Tableau is one of the best choices for organizations that are looking for a comprehensive data visualization tool. It has a wide variety of features and can be used for a variety of different tasks — from financial forecasting, to sales pipeline visualization, to marketing performance across channels. You can basically do anything with Tableau. Plus, it’s probably the slickest-looking of all the data visualization tools out there. And because it’s a very mature business, there are a ton of free support resources. However, Tableau is quite expensive.



  • Tableau has native integrations with Snowflake, Google Sheets, Excel, Splunk, Salesforce, BigQuery and more
  • Stupid simple drag-and-drop visualization engine
  • It is the most beautiful experience of all data visualization tools
  • Schedule data refreshes so you’re always working with the latest and greatest data
  • You schedule when your data is refreshed
  • Enterprise grade security and account provisioning


Used by companies such as Charles Schwab, LinkedIn, JLL, Hello Fresh, REI, and more.


Starts at $840/year, but that only gives you one seat. As such, any organization with more than a few employees will pay much more. This makes Looker the most expensive tool on this list (for most use cases).

Bottom line

Tableau is powerful. I consider it among the best data visualization tools on the market because it’s easy to set up, it’s super simple to navigate, and there is great support and onboarding. It’s truly an enterprise-grade platform. Of course, it comes with a higher price tag.

3. Datorama (Marketing Cloud Intelligence): best for marketers

Datorama is a data visualization tool that allows you to visualize all of your company data in one place. It definitely specializes in marketing data, as it has integrations with 60 different marketing platforms, including Google Analytics, Facebook Ads, and Twitter. It was acquired by Salesforce for $800 million a few years ago. It has now been rolled up into Salesforce’s Marketing Cloud. Even after the acquisition, it remains one of the best data visualization tools on the market. But, it comes with a big price tag.


  • Direct integration with all Salesforce products
  • Easy integration with marketing data, which saves a lot of setup headache
  • Pivot all data (easily) by dimensions you set, like channel, campaign, device type, etc. — making it completely customizable
  • As it’s a Salesforce product there is extremely robust support


Used by companies such as Marriott, Slalom, Land O’Lakes, Ticketmaster, B/S/H/, and more.


Starts at $3,000/month — like all Salesforce products, it’s quite expensive.

Bottom line

Datorama (now Intelligence), is a powerful suite that covers all of your marketing data needs. While it’s not the best solution for financial teams or support teams (look at Looker or Tableau), it’s bar none the best visualization tool for marketers. The out-of-the-box integrations save a ton of time. Plus, the visualization editor is very user-friendly. Especially if you use Salesforce as your CRM, this may be the right solution for you. However, the price tag is prohibitive for many businesses.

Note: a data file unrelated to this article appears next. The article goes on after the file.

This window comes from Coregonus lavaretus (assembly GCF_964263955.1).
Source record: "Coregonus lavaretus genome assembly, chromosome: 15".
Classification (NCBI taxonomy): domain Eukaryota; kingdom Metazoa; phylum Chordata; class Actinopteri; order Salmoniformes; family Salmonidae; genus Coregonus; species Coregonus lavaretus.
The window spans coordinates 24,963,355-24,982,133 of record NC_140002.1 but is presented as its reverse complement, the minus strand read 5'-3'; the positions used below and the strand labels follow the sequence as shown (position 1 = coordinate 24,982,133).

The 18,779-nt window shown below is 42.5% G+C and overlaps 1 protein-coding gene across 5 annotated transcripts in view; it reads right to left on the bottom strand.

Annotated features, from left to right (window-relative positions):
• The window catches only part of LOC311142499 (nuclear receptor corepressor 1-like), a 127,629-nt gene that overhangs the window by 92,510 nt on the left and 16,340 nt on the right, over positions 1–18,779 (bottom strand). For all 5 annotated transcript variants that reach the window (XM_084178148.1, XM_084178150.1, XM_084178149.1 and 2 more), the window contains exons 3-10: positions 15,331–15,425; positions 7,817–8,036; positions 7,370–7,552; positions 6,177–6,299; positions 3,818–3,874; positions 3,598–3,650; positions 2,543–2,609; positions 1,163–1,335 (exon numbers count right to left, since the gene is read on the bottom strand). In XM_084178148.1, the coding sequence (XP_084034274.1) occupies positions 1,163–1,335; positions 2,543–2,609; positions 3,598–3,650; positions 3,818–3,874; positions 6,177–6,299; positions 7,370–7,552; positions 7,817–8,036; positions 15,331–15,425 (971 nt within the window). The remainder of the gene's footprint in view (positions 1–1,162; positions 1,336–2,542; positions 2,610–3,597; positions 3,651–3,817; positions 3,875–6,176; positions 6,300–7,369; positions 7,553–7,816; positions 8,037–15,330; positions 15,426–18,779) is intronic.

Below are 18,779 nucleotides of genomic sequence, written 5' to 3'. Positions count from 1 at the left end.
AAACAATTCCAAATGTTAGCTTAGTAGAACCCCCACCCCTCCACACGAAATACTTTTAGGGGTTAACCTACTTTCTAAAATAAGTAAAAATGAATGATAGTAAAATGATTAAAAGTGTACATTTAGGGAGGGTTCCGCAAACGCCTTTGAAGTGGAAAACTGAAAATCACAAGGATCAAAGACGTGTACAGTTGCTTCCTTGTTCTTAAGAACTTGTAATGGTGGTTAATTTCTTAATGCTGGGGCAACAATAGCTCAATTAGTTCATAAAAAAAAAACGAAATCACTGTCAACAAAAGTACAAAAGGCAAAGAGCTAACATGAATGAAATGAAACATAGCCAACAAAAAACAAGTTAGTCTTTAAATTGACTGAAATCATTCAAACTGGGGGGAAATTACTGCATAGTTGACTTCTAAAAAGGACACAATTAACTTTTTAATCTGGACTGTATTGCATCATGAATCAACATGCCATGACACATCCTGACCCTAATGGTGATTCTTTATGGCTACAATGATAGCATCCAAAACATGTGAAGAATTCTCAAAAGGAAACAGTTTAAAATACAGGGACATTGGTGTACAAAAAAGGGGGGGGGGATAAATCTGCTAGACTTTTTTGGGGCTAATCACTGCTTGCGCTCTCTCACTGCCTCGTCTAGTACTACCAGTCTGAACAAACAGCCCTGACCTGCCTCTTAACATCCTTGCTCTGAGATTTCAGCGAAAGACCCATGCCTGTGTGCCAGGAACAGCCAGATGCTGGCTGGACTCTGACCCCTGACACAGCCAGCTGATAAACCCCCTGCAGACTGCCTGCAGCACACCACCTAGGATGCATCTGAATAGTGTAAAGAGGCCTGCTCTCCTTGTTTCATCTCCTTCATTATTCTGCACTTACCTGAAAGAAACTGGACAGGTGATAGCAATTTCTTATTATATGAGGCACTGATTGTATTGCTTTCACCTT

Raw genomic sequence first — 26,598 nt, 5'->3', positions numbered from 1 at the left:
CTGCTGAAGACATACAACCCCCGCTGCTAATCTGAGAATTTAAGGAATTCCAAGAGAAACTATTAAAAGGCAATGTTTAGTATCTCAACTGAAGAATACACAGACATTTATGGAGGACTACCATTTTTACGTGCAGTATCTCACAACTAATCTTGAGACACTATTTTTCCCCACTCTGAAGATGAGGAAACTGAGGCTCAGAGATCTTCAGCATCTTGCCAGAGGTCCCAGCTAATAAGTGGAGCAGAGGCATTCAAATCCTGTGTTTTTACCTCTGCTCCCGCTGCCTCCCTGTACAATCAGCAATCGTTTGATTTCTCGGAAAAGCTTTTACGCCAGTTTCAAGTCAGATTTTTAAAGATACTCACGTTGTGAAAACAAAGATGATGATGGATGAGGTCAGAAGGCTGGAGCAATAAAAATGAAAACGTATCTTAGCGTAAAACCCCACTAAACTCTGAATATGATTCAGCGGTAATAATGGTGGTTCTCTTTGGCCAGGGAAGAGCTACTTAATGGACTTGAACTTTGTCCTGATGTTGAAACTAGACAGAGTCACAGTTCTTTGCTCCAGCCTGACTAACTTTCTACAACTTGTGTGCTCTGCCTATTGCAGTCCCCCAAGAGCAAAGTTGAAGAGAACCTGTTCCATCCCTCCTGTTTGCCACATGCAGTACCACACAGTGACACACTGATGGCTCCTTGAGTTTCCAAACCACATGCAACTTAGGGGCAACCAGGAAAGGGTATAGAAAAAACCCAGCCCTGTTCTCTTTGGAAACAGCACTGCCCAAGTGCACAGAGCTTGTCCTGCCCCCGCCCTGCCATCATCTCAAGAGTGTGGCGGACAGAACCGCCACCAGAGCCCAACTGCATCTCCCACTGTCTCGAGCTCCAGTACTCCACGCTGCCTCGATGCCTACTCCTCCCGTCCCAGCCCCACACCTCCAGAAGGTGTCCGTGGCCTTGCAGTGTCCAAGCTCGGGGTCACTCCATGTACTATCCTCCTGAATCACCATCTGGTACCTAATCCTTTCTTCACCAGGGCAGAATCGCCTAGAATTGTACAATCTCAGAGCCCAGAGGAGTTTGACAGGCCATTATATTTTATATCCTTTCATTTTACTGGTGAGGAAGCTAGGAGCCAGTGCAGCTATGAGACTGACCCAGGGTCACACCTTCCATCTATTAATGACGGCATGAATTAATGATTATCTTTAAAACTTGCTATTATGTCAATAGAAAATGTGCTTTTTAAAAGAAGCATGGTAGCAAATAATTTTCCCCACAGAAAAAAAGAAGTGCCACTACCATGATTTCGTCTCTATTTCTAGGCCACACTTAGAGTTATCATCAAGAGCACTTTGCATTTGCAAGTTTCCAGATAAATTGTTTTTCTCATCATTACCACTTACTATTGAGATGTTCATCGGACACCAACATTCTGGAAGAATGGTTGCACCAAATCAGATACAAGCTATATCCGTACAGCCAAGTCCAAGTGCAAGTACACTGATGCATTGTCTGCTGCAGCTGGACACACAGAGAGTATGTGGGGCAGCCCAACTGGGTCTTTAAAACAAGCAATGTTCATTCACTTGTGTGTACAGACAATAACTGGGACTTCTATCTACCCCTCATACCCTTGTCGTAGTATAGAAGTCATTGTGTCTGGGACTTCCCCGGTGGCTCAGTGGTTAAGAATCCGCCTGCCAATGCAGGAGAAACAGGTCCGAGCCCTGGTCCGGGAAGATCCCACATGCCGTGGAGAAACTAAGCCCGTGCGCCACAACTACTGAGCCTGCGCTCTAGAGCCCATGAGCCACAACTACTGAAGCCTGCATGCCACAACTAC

Also read: The 9+ Best CRM Software Tools

4. Google Charts: best free

Google Charts is a data visualization tool built by Google. It allows you to easily create charts from data stored in a Google Sheet. Once you have created a chart in Google Charts, you can share it with others by copying the URL and sending it to them. They can then view the chart on a web browser or embed it in their own website or blog.

Google Charts is has a few amazing features, including a simple PHP data upload, that almost any developer can navigate. Even more, it’s free! More on that below…


  • Data can be uploaded and analyzed via a PHP script
  • Charts can be customized, just like in Google Sheets or PowerPoint.
  • You can send data to Google Charts from anywhere and you can embed charts in web pages
  • Drag-and-drop fields and elements of your chart for a lot of customization


Used by countless small businesses and enterprise customers — though I cannot locate a list


Free to use

Bottom line

It’s great. And it’s free. However, if you have more sophisticated needs, it probably won’t quite cut it. The two downsides: you need a basic understanding of coding to work it and the charts and graphs variety is limited.

5. Microsoft Power BI: best for Excel users

Microsoft Power BI is a data visualization software tool offered by Microsoft. It allows users to create charts, graphs, and maps from data stored in Microsoft Excel or other sources. Charts can be customized and embedded on web pages and reports.

Obviously, one of the best parts of Power BI is the close integration with Microsoft products. As you would expect, Power BI enables a one-click integration with your sheets in Excel and one-click sharing with teammates in Microsoft Teams. As you can see from the image below, Power BI is very closely integrated with Microsoft Excel — so if you’re a Microsoft-loyal company, look no further.